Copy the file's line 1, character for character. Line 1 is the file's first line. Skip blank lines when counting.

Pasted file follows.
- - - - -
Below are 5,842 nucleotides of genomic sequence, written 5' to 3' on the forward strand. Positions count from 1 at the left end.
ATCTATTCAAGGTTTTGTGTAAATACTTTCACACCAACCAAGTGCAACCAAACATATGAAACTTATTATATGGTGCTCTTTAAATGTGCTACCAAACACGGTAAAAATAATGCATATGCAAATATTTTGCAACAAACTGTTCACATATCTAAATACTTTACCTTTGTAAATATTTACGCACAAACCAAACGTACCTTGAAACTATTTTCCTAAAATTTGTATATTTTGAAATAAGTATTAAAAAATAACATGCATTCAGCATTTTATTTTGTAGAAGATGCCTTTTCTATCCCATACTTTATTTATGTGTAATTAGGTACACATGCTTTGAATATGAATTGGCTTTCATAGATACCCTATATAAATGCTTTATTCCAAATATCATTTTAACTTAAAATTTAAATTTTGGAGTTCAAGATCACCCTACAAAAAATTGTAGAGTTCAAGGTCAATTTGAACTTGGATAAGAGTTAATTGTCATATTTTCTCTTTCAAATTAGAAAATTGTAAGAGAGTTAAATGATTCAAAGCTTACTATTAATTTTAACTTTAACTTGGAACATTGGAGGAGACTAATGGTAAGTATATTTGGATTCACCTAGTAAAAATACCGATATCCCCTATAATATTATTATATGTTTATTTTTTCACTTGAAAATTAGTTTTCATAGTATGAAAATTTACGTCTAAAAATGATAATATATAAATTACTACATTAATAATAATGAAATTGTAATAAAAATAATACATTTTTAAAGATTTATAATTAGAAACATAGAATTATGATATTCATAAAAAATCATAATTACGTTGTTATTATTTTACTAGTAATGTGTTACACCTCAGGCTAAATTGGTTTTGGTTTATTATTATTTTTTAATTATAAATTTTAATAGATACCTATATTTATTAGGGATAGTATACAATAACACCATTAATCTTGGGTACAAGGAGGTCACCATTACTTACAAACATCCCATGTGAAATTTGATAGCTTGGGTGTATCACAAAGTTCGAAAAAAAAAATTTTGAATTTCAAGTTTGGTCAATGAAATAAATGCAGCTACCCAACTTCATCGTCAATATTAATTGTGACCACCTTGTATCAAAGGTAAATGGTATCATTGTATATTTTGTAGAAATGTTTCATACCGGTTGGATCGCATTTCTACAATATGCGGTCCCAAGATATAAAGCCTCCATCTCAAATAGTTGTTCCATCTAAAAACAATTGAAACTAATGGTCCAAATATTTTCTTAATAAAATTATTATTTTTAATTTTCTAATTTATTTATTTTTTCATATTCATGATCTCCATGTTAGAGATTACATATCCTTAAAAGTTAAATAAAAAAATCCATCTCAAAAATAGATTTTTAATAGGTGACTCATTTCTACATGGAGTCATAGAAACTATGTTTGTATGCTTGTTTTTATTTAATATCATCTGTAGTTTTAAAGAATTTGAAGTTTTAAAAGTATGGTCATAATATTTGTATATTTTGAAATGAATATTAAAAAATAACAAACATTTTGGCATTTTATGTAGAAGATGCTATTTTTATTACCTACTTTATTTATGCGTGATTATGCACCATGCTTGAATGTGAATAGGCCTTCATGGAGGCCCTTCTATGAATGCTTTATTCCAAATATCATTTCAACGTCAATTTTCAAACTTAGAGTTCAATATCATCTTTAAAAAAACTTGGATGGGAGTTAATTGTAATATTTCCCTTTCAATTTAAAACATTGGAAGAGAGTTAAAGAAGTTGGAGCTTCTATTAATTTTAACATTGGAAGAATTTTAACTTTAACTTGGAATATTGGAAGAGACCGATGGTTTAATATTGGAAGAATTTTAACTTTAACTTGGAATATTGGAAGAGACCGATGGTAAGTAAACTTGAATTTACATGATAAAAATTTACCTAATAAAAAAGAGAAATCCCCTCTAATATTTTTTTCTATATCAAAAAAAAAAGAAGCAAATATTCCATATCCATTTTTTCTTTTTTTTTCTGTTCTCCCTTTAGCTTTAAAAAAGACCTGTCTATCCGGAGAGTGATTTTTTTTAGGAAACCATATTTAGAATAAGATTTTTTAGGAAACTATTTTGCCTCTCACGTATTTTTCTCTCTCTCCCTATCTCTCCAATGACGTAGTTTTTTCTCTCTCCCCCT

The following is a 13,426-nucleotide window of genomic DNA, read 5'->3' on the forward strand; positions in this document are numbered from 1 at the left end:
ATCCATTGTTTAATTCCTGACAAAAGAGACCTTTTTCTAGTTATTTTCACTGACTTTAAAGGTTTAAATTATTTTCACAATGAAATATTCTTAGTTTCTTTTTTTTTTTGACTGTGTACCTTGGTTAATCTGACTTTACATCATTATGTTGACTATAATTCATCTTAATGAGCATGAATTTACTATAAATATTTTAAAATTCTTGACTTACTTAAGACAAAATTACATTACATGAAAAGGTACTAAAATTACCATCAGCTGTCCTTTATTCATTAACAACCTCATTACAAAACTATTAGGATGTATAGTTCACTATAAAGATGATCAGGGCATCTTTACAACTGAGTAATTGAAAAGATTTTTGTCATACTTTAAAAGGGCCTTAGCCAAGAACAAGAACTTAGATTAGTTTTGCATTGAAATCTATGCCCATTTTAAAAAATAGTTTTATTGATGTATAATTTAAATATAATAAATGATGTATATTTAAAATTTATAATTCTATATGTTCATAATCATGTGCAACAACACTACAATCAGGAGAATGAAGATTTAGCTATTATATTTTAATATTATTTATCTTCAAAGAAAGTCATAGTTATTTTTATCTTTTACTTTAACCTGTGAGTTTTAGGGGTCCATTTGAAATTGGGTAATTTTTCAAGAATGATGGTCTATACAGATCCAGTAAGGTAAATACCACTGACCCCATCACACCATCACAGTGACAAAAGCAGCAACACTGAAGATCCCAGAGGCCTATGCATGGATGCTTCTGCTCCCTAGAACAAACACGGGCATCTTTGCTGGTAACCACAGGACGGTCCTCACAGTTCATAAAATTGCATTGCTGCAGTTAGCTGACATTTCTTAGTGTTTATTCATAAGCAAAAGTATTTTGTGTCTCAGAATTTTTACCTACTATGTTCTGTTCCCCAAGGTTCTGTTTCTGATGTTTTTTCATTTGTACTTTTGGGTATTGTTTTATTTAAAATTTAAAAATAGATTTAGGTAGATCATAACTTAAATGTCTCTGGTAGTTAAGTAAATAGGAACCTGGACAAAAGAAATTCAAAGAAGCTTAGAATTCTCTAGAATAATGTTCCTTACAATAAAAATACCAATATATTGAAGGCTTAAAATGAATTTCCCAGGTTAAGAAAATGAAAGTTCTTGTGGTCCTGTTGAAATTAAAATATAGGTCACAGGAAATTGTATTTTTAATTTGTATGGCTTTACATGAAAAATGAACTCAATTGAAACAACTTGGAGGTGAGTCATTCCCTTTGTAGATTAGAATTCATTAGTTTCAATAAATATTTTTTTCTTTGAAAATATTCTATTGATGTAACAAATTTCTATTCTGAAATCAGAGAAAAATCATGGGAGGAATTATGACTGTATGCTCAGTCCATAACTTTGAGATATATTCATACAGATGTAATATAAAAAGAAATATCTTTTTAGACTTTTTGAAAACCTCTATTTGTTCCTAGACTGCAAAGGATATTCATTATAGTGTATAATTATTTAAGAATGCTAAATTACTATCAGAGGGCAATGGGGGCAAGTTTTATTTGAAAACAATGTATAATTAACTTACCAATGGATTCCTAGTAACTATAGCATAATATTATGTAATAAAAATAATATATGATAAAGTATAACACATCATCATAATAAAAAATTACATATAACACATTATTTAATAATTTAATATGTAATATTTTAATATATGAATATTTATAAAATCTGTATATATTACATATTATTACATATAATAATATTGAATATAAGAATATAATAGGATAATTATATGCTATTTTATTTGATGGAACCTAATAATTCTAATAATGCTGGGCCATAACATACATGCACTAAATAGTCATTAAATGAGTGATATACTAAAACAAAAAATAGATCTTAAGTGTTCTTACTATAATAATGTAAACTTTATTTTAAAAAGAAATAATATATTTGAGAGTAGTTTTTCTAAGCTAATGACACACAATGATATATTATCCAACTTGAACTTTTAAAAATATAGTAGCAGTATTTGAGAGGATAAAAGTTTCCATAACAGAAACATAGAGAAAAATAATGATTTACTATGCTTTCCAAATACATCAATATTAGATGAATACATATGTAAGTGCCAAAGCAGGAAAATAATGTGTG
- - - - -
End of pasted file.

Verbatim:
Below are 5,842 nucleotides of genomic sequence, written 5' to 3' on the forward strand. Positions count from 1 at the left end.